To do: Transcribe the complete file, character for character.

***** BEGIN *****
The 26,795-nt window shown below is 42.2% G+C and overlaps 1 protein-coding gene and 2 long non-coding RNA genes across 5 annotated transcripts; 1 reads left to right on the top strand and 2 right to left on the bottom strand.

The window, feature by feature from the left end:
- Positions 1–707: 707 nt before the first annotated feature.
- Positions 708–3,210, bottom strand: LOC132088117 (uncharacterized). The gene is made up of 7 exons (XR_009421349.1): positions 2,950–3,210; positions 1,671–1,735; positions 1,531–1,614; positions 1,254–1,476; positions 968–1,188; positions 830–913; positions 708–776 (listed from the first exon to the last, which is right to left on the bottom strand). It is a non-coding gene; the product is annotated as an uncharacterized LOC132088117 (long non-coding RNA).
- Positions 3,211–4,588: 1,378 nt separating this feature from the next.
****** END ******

The 26,795-nt window shown below is 42.2% G+C and overlaps 1 protein-coding gene and 2 long non-coding RNA genes across 5 annotated transcripts; 1 reads left to right on the top strand and 2 right to left on the bottom strand.

The window, feature by feature from the left end:
- Positions 1–707: 707 nt before the first annotated feature.
- Positions 708–3,210, bottom strand: LOC132088117 (uncharacterized). The gene is made up of 7 exons (XR_009421349.1): positions 2,950–3,210; positions 1,671–1,735; positions 1,531–1,614; positions 1,254–1,476; positions 968–1,188; positions 830–913; positions 708–776 (listed from the first exon to the last, which is right to left on the bottom strand). It is a non-coding gene; the product is annotated as an uncharacterized LOC132088117 (long non-coding RNA).
- Positions 3,211–4,588: 1,378 nt separating this feature from the next.